(Corrects size of mutal fund market in second paragraph to $18
trillion, not $18 billion)
By Lisa Lambert and Trevor Hunnicutt
WASHINGTON/NEW YORK Oct 13 The top U.S.
securities regulator on Thursday approved rules designed to
protect mutual fund investors from the effects of a sudden
selloff, but it left for another day some of the dicier issues
The U.S. Securities and Exchange Commission's new rules take
aim at liquidity issues of the $18 trillion traditional mutual
fund market. But the agency deferred action on a separate plan
to regulate the use of derivatives in funds and carved out
significant exemptions for exchange-traded funds.
Thursday's action was part of a sweeping set of reforms that
SEC Chair Mary Jo White has sought in the asset management
industry, which includes the open-end fund market. On Thursday
she said the SEC will finish rules on how the funds use
derivatives "in the near term" and is also working on annual
stress testing for large investment advisers.
White said the rules have been strengthened since they were
first proposed more than a year ago. They are "better tailored
to the liquidity risks faced by different kinds of funds, with
an improved classification scheme for the liquidity of fund
investments and a more targeted approach to ETFs," she said
before the vote.
But the mutual fund and ETF industry did win some major
concessions. The three members of the SEC unanimously approved a
final version that exempts "in kind" exchange-traded funds,
those that honor redemptions in securities instead of cash, from
some of its requirements.
Several, but not all, ETF issuers asked to keep their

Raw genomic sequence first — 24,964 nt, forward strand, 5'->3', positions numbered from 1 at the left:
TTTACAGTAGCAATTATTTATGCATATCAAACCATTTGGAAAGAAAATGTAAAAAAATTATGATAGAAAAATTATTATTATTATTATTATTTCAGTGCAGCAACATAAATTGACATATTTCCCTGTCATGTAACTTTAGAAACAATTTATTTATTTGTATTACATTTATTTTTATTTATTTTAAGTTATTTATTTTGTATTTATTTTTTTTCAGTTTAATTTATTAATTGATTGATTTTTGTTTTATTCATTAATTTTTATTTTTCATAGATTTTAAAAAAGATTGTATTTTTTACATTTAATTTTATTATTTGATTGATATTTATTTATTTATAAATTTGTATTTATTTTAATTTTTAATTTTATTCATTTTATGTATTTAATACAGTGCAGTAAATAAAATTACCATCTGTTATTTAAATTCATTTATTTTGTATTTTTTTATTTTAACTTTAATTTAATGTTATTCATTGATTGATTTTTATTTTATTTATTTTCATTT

products exempt from the rules because they often meet
redemption requests from large sellers by handing over stocks or
other securities, rather cash. The issuers had said the proposal
better fit mutual funds that face pressure to raise cash when
investors head to the exits.
Under the final rules, funds would have to classify
investments into the categories of highly liquid, moderately
liquid, less liquid and illiquid. They also would be permitted
to classify investments by asset class. The first draft had
proposed stricter definitions of categorizing investments.
The new version also keeps in place a requirement that funds
keep on hand a certain level of assets that can be converted
into cash in three days, but leaves it to the funds' boards to
decide how to rectify any dip below that threshold. The original
proposal had blocked funds from buying any more assets until
they got back up to the minimum.
That change should reassure some ETF managers who said that
being prevented from buying some assets could contradict their
ETFs have faced fears that they cannot manage rampant
selling. On Aug. 24, 2015, heavy demand to sell U.S. ETFs pushed
many of their market prices far below the value they could have
fetched if they had been redeemed by the issuer.
But ETFs operate differently from mutual funds because most
individuals sell them in the public market and cannot redeem
them directly with the issuers.
(Reporting by Lisa Lambert; Editing by Meredith Mazzilli and